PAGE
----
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Teen dating violence is more common than many believe, experts say

Photo of Teen Dating Violence victim
One of the most important ways to prevent dating violence is to stop it at the root of the problem by addressing why abusers choose to harm a dating partner. (File Photos/

Experts share signs of teen dating violence

Staff Reports | Digital Free Press

February is National Teen Dating Violence Awareness Month. A 2017 survey found 60% of teens experienced verbal, emotional or physical violence in a dating relationship, according to Donna Bartos, CEO and founder of BLOOM365.

“Teen dating violence profoundly impacts the safety and social and emotional well-being of young people,” Ms. Bartos said in a prepared statement.

“Unhealthy relationships can start early and last a lifetime. Abusive teen relationships can lead to a host of societal issues like poor academic performance, binge drinking and substance abuse, suicide attempts, negative body image and low self-esteem, as well as violence in future relationships.”

There are several forms of dating violence, which all stem from power and control, Ms. Bartos explains.

They include physical violence and sexual violence, where a partner is forced into sex acts without consent. Sexual abuse can also include non-physical sexual behaviors like posting or sharing explicit pictures online without a partner’s consent or sexting someone without permission. Mental and psychological abuse and stalking are also considered dating abuse.

According to Ms. Bartos, one of the most important ways to prevent dating violence is to stop it at the root of the problem by addressing why abusers choose to harm a dating partner. She says there are several factors that contribute to teen dating violence perpetration, including witnessing the normalization of violence at home or in the community; believing it’s acceptable to threaten, intimidate or use force to get one’s way; low self-esteem; feeling powerless; rigid belief in gender roles and not having positive adult role models who demonstrate healthy relationships.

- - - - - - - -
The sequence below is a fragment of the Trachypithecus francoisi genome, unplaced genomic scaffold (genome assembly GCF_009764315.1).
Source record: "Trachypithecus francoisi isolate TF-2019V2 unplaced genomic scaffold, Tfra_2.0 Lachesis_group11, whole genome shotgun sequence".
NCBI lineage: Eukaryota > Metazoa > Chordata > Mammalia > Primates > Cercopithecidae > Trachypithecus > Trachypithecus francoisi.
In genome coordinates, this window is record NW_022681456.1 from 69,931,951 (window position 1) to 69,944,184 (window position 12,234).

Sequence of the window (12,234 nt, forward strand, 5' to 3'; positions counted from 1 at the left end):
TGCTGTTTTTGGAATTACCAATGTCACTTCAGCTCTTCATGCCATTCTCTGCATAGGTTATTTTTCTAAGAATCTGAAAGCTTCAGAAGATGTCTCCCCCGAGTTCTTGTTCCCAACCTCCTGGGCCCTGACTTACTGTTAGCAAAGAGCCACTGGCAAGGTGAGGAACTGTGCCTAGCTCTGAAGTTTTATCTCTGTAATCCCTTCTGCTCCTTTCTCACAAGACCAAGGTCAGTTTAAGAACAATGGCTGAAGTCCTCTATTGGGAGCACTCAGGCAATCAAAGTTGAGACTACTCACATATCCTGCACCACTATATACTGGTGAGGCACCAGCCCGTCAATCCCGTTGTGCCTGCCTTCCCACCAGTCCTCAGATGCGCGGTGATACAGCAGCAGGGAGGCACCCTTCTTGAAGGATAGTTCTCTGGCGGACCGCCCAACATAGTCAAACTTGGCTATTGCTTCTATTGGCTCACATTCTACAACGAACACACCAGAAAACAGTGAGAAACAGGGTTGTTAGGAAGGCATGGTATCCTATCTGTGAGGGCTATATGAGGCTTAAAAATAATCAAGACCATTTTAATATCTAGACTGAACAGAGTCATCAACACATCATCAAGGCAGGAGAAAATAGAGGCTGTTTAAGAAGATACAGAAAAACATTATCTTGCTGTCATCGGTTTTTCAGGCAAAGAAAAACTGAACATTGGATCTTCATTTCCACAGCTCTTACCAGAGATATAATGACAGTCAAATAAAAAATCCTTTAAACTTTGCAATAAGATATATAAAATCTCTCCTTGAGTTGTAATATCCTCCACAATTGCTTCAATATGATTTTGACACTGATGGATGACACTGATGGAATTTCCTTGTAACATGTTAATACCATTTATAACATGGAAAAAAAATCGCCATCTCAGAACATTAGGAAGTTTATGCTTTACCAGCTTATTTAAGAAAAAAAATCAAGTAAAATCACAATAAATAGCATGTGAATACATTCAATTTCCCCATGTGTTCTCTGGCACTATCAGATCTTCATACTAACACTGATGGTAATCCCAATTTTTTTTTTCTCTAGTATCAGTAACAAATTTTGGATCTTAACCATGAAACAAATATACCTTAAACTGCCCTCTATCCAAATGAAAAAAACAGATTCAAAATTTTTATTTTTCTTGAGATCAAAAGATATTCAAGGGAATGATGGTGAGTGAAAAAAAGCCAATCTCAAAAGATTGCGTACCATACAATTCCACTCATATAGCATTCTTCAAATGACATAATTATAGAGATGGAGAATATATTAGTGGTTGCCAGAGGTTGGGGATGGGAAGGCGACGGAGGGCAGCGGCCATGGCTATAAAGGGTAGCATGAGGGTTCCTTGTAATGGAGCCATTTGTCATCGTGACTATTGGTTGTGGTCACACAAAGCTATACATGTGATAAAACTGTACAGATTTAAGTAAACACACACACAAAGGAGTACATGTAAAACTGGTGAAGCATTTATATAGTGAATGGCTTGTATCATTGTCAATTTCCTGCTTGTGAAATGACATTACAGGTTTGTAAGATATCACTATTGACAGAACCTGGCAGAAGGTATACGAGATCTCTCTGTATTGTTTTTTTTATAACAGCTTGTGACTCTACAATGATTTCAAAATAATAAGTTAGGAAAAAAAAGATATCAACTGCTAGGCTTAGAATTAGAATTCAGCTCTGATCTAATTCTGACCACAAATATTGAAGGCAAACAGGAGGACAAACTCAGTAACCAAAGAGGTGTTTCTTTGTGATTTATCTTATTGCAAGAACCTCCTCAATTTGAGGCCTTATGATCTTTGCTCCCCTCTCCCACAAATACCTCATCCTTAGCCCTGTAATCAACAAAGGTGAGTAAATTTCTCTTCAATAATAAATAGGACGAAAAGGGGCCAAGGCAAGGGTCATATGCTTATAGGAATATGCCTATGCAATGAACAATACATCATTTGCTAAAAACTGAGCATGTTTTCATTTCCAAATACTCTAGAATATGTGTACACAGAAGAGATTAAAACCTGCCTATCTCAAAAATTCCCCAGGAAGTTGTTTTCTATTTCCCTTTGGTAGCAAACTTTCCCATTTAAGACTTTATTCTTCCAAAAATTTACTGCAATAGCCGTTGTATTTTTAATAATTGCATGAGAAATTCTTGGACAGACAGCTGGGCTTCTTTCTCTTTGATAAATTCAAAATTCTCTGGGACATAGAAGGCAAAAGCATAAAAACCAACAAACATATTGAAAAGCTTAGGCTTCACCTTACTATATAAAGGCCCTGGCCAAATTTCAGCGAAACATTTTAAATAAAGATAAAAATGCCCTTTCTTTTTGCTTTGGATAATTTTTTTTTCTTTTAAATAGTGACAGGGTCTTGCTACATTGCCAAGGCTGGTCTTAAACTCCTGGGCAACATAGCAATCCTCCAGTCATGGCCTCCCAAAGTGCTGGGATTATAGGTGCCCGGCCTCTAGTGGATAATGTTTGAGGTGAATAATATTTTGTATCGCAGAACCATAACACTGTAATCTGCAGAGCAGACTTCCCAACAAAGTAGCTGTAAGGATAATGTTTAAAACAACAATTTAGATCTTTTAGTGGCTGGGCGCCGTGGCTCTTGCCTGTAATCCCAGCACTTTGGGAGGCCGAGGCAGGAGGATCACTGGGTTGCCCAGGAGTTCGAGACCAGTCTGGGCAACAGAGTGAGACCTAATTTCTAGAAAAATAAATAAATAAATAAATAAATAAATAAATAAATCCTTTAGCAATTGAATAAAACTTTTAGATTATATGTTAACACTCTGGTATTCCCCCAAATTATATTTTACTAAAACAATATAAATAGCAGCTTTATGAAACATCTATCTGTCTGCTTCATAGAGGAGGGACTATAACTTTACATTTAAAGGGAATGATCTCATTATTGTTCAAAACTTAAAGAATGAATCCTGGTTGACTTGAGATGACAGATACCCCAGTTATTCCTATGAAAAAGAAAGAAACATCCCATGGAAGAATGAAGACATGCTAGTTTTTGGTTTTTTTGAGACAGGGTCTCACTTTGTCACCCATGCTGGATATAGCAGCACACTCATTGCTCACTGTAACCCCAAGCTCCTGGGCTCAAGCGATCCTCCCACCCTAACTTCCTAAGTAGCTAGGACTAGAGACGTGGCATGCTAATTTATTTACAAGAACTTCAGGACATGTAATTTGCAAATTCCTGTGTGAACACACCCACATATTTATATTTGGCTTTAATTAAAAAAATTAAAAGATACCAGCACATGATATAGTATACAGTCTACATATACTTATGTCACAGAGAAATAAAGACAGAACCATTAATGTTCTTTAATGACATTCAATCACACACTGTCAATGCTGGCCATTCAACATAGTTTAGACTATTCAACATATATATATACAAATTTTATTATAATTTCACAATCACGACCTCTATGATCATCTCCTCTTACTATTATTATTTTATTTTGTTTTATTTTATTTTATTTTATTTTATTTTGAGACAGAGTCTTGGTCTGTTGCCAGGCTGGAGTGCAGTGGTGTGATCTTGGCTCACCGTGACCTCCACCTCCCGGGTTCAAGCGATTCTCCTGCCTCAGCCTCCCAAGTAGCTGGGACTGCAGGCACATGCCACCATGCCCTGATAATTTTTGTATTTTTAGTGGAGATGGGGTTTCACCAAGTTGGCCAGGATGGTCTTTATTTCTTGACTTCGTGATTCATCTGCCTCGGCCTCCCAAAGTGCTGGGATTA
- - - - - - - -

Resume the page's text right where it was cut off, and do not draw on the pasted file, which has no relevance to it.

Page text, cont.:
“The good news is teen dating violence is preventable and as a community we can help a whole generation of young people cultivate safe and healthy relationships,” Ms. Bartos points out. “Our goal should be to reduce risk factors for teen violence perpetration, as well as foster skills young people need to form positive and healthy relationships in and out of school.”

BLOOM365, founded in 2006, is committed to amplifying voices of Arizona’s youth by educating and activating students as peer advocates who know how to recognize the signs of abuse and are equipped with the confidence and skills to safely respond when a friend or peer is going through it. Research shows teens are more likely to disclose victimization or the use of dating violence to each other rather than to adults.

“We know that to root out dating violence requires a whole generation of youth working together to plant the seeds of change necessary to shift social norms,” Ms. Bartos added. “Someday, Gen Z youth will hold positions of power that will provide them an immense opportunity to accelerate primary prevention education and early intervention efforts in schools, communities and major institutions.”

If you or someone you know is experiencing teen dating violence call or text 1-888-606-4673 (HOPE) for free, confidential and non-judgmental support.

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